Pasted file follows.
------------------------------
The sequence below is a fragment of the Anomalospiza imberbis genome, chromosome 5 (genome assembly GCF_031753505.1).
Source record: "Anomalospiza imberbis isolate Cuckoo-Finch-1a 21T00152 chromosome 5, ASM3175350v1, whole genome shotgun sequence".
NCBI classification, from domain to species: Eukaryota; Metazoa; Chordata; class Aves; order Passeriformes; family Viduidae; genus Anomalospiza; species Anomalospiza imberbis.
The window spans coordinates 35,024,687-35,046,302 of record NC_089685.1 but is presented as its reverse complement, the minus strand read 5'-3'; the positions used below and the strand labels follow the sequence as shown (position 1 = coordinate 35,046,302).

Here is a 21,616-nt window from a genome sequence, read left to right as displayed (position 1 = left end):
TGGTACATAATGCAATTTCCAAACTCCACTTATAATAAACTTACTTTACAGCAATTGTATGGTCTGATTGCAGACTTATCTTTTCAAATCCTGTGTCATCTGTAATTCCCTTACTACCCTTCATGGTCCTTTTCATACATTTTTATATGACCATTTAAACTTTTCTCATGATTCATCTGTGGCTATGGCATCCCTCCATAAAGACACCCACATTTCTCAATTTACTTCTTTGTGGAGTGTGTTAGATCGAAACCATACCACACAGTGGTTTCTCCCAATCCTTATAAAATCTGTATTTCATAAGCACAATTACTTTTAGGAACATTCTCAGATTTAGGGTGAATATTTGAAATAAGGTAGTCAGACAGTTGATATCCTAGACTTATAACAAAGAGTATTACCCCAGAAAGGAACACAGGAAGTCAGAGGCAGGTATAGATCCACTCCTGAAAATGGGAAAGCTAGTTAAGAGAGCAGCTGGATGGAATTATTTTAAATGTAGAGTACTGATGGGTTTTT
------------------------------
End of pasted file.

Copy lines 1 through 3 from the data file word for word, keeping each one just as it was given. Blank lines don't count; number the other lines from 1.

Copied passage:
The sequence below is a fragment of the Anomalospiza imberbis genome, chromosome 5 (genome assembly GCF_031753505.1).
Source record: "Anomalospiza imberbis isolate Cuckoo-Finch-1a 21T00152 chromosome 5, ASM3175350v1, whole genome shotgun sequence".
NCBI classification, from domain to species: Eukaryota; Metazoa; Chordata; class Aves; order Passeriformes; family Viduidae; genus Anomalospiza; species Anomalospiza imberbis.